Here We Go (Chew)

by on Aug.05, 2009, under Comics

It’s the start of a glorious new blogera, and just as I did with my previous blogcarnation (which I will not link to, since that persona has enemies), I’ll start with a comic review.  It’s one of a few things in this world that I read and you don’t.


John Layman has been in comics for quite some time, according to his Wikipedia page, and in that time has written a bunch of minor superhero books and some crossovers in the Army of Darkness line, which I don’t read because I hate coming into things in the middle and the comic has been going on since the early 1990s.

Then came Chew.

In it, Layman has managed to do something pretty rare: invent a new superpower that isn’t lame. His hero Tony Chu is what he calls “cibopathic.” “That means,” explains the narration bubble, “he can take a bite of an apple, and get a feeling in his head about what tree it grew from, what pesticides were used on the crop, and when it was harvested. Or he could eat a hamburger and flash onto something else entirely.” (“Cibo” would be from “cibus,” the Latin word for food.) In Issue 1 Tony confronts a serial killer who commits suicide rather than tell what he’s done with his victims. Tony gets the information anyway by chewing off the dead man’s face.

(Did I mention that my neighborhood comic-book store owner declared that I would definitely like Chew because I like “that weird stuff”?)

Now, you can definitely see how this might be disastrous and disgusting. Or you can imagine it handled with humor by a guy who’s been writing Evil Dead-derived stories for the last bunch of years. It’s the latter. For example, Tony soon goes to work for the FDA, now the most powerful law-enforcement agency–because all chicken has been banned. Because of bird flu. The black-market chicken trade dominates the criminal underworld. It’s completely ridiculous and it tickles me.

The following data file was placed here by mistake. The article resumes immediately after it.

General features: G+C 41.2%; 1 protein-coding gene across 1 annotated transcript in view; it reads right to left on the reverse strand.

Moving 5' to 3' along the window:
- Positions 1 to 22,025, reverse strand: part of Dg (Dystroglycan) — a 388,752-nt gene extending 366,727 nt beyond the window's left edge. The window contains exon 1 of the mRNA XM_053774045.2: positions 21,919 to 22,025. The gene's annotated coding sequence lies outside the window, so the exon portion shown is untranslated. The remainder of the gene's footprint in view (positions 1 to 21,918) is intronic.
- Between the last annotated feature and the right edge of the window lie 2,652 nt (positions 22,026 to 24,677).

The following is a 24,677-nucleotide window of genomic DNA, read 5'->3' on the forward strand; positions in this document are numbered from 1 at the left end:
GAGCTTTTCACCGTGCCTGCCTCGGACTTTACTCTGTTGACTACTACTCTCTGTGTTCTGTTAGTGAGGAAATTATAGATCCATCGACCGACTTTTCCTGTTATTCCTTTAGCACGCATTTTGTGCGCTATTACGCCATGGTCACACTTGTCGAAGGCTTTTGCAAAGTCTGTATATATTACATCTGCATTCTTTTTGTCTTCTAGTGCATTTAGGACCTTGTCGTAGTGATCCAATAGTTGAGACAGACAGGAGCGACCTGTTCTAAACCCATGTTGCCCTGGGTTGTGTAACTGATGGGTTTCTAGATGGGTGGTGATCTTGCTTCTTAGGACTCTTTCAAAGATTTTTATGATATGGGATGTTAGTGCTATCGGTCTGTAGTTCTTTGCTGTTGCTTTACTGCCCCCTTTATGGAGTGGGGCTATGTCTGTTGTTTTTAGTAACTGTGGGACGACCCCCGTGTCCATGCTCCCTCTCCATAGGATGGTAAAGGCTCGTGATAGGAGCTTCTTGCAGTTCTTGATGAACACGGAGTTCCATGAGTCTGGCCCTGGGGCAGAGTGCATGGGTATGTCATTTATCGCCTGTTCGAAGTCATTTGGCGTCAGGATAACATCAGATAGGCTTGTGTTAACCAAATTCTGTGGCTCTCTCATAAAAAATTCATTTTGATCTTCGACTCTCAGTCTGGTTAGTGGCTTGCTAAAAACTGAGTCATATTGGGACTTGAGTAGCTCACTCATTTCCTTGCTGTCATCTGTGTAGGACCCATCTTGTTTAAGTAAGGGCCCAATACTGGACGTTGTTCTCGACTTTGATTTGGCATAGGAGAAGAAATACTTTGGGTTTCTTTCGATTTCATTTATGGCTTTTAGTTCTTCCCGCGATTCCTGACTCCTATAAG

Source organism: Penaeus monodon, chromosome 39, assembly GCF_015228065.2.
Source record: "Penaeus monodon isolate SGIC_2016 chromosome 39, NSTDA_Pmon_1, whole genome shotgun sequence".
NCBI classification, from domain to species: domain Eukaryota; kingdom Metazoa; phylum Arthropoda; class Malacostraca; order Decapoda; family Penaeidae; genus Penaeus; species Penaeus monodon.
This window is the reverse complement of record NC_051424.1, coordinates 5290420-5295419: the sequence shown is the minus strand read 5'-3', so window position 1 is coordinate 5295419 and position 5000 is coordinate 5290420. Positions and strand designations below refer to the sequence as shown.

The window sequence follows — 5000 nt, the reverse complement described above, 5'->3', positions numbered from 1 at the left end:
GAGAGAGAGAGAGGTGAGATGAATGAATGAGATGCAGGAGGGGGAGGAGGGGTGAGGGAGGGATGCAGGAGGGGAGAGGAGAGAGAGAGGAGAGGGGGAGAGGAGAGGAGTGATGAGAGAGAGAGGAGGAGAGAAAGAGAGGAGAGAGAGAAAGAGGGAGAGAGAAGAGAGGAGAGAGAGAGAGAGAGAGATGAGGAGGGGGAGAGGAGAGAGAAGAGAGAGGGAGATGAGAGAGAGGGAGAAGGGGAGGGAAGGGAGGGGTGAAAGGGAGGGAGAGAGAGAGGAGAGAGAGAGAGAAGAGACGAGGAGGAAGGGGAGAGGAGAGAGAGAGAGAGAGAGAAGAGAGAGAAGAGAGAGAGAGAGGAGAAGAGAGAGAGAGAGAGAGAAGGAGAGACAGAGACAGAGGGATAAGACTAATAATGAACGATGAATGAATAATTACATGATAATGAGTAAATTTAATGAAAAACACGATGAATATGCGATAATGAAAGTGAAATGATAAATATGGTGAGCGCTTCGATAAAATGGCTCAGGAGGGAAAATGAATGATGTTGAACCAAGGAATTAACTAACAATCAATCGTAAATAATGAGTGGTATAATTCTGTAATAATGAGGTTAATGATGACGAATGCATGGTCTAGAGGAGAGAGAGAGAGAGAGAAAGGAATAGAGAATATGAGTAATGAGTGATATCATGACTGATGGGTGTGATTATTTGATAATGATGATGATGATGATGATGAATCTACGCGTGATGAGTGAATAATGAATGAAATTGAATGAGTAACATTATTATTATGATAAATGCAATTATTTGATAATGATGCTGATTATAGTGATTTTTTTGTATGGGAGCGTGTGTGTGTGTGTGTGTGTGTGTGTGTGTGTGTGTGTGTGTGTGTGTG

Chew is now up to issue 3 of 5. The first two issues were popular enough to call for multiple printings, so you can still pick up the back story, or you can wait for it to come out in trades. Preview here.


Since this is the first post on the new site, I want to take the opportunity to thank Jessica Winter and Adrian Kinloch with extreme heat and fervor. They came to me and offered to design this site–it wasn’t even my idea–and it’s beautiful. It was an extraordinarily generous thing to do. I am deeply grateful.

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3 Comments for this entry

  • Josh Joy Kamensky

    You may be familiar with the illustrious B. Otto Kunkel, of n et seq. fame, whose novel Indecision imagines a magical fruit:

    When you eat from this fruit then whenever you put your hand on a product, a commodity, an article, then, at the moment of your touch, how this commodity came into your hands becomes plainly evident to you. Now there is no more mystification of labor, no more of a world in which the object arrives by magic — scrubbed, clean, no past, all of its history washed away.

    That passage inspired a wiki called “Kunkelfruit” dedicated to “let you know what you buy”. 27 products and services were accordingly demystified before the site went moribund, though not dark.

    Of course, Kunk was riffing off good old Section I Chapter 4 of Das Kapital, in which our hero explains just why it is you don’t know what you buy, or where it comes from. (Short answer: Capitalism!)

    I suppose understanding commodities is not exactly the same as “cibopathy” and maybe both are grandchildren of the walk out of Plato’s cave. I wish the ancients had given more consideration to face-chewing.

    Mostly I wish comics were cheaper.

  • Josh K-sky

    There’s a good organic restaurant/pizzeria in L.A. called “Cheebo”.

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